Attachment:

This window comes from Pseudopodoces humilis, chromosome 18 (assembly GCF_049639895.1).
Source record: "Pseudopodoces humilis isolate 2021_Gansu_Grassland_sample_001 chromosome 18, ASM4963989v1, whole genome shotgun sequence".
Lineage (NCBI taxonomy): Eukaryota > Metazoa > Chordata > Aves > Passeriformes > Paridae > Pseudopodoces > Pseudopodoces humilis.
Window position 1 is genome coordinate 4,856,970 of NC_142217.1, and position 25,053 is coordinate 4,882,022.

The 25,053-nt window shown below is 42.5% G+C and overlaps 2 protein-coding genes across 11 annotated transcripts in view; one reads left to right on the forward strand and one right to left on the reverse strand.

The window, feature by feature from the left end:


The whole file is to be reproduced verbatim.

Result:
This window comes from Pseudopodoces humilis, chromosome 18 (assembly GCF_049639895.1).
Source record: "Pseudopodoces humilis isolate 2021_Gansu_Grassland_sample_001 chromosome 18, ASM4963989v1, whole genome shotgun sequence".
Lineage (NCBI taxonomy): Eukaryota > Metazoa > Chordata > Aves > Passeriformes > Paridae > Pseudopodoces > Pseudopodoces humilis.
Window position 1 is genome coordinate 4,856,970 of NC_142217.1, and position 25,053 is coordinate 4,882,022.

The 25,053-nt window shown below is 42.5% G+C and overlaps 2 protein-coding genes across 11 annotated transcripts in view; one reads left to right on the forward strand and one right to left on the reverse strand.

The window, feature by feature from the left end: